A review of more than 100 different cell phone studies using either tracking devices on actual vehicles or carefully crafted simulations revealed that nearly all volunteers showed impairment due to cell phone usage. Mental distraction accounted for the vast majority of these performance issues, with phone conversations increasing reaction time, speed, steering wheel adjustments, and total lane deviations. An aggregate analysis of other studies showed similar results on two separate occasions.
Older drivers in particular were found to be more susceptible to driving impairment when using a cell phone. As few studies incorporated drivers under the age of 18, there is not enough data to come to a conclusion regarding teenage drivers. Reports are also conflicted as to whether driving while handling a cell phone improves with practice. Some preliminary studies have implied that the negative effects associated with cell phone usage can diminish with experience.
Employing a functional MRI machine, university researchers discovered that overall brain activity attenuated by 37% when subjects, wearing headsets, listened and responded to statements made while using a driving simulator. According to the report, a phone conversation can sap cognitive resources away from driving, damaging driving performance regardless of whether a phone is being held.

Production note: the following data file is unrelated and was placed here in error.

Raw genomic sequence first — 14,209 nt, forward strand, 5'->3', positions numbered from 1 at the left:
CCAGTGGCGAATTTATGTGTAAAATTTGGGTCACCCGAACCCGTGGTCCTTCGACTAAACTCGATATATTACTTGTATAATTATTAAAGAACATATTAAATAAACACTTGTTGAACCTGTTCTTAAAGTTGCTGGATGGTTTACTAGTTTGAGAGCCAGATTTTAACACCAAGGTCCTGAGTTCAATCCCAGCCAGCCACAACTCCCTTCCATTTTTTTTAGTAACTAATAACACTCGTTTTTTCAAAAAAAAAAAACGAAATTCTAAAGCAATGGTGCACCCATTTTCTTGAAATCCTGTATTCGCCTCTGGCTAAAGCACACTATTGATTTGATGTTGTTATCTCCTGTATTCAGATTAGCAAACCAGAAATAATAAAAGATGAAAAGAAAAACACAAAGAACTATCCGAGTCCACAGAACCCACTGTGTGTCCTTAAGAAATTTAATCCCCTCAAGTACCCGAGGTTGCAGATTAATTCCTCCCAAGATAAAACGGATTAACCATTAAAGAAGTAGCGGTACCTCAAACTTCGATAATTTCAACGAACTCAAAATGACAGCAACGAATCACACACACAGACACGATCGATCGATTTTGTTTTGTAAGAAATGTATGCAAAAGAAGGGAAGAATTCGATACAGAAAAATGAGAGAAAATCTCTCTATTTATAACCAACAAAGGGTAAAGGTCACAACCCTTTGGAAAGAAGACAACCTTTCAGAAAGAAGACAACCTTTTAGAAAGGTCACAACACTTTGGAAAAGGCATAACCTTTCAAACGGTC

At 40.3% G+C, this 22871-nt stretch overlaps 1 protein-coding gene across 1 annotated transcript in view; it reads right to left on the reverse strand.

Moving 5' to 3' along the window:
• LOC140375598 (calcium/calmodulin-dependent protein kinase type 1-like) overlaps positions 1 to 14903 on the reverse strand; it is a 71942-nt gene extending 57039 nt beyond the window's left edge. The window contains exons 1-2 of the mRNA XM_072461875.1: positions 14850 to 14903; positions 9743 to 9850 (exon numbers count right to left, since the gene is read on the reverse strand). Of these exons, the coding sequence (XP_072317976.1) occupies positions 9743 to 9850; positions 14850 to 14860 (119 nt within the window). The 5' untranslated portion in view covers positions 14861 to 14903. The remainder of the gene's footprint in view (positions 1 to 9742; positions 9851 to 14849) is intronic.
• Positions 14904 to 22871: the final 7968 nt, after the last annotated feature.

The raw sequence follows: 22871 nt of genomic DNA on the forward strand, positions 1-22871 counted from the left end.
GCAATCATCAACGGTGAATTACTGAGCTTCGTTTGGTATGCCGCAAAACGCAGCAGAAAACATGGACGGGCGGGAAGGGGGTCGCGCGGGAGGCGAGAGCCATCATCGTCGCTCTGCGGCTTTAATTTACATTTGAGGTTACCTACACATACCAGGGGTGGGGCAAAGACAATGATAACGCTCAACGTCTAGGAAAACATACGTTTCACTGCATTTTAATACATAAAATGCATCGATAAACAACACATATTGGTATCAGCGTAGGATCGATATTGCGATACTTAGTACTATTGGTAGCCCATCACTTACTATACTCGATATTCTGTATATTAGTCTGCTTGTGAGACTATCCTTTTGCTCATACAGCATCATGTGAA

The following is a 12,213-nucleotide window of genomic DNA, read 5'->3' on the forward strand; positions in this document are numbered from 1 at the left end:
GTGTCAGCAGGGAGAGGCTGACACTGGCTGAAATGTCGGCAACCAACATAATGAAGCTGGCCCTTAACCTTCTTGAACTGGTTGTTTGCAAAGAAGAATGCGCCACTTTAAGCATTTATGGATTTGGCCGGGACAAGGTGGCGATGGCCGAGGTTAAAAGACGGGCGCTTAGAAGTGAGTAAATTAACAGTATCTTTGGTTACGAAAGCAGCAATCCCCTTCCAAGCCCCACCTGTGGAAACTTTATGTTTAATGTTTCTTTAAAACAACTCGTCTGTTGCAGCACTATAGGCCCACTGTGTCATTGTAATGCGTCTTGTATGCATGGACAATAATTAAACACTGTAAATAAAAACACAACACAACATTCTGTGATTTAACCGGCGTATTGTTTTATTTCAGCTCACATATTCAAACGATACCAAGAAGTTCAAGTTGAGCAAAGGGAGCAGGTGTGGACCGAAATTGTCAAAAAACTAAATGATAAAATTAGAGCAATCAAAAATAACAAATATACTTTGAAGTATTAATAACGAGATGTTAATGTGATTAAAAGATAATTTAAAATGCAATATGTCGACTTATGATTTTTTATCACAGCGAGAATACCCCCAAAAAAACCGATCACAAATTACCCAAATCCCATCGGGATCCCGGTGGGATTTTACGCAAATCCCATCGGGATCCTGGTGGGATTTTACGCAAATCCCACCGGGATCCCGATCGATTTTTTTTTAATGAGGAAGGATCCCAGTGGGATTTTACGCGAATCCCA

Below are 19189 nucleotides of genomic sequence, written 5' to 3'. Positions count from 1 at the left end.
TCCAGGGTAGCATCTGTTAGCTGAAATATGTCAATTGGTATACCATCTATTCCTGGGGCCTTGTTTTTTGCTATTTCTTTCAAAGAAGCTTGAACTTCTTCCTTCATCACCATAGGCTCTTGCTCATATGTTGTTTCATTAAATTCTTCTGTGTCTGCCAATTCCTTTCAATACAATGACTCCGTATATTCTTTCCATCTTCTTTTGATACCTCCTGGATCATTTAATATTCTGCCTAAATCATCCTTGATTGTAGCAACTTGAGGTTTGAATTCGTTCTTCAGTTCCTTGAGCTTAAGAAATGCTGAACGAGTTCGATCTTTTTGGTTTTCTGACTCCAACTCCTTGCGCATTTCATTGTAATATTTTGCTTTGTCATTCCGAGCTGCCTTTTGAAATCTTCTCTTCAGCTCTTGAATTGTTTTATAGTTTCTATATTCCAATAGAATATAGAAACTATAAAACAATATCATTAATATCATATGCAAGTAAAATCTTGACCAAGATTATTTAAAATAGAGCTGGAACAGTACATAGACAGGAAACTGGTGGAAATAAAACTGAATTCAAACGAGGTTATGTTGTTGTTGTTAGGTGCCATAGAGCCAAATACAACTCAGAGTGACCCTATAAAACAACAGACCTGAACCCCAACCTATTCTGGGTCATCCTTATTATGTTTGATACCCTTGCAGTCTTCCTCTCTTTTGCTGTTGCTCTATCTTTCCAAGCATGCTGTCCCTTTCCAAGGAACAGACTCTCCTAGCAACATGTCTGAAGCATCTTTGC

In addition to driving simulations, observational studies have been done to record real world driving habits. One study fastened video cameras and monitoring devices to one hundred vehicles in order to capture data. Of the 100 cars there were only a couple of serious accidents, yet by incorporating the number of near-collisions researchers were able to conclude that cell phone use nearly tripled the risk of a crash. Odds of a near crash were 1.3 times more likely as well. Of these incidents, using a handheld phone increased the risk by only 4%, with dialing on a handheld constituting only a fraction of the total cell phone use.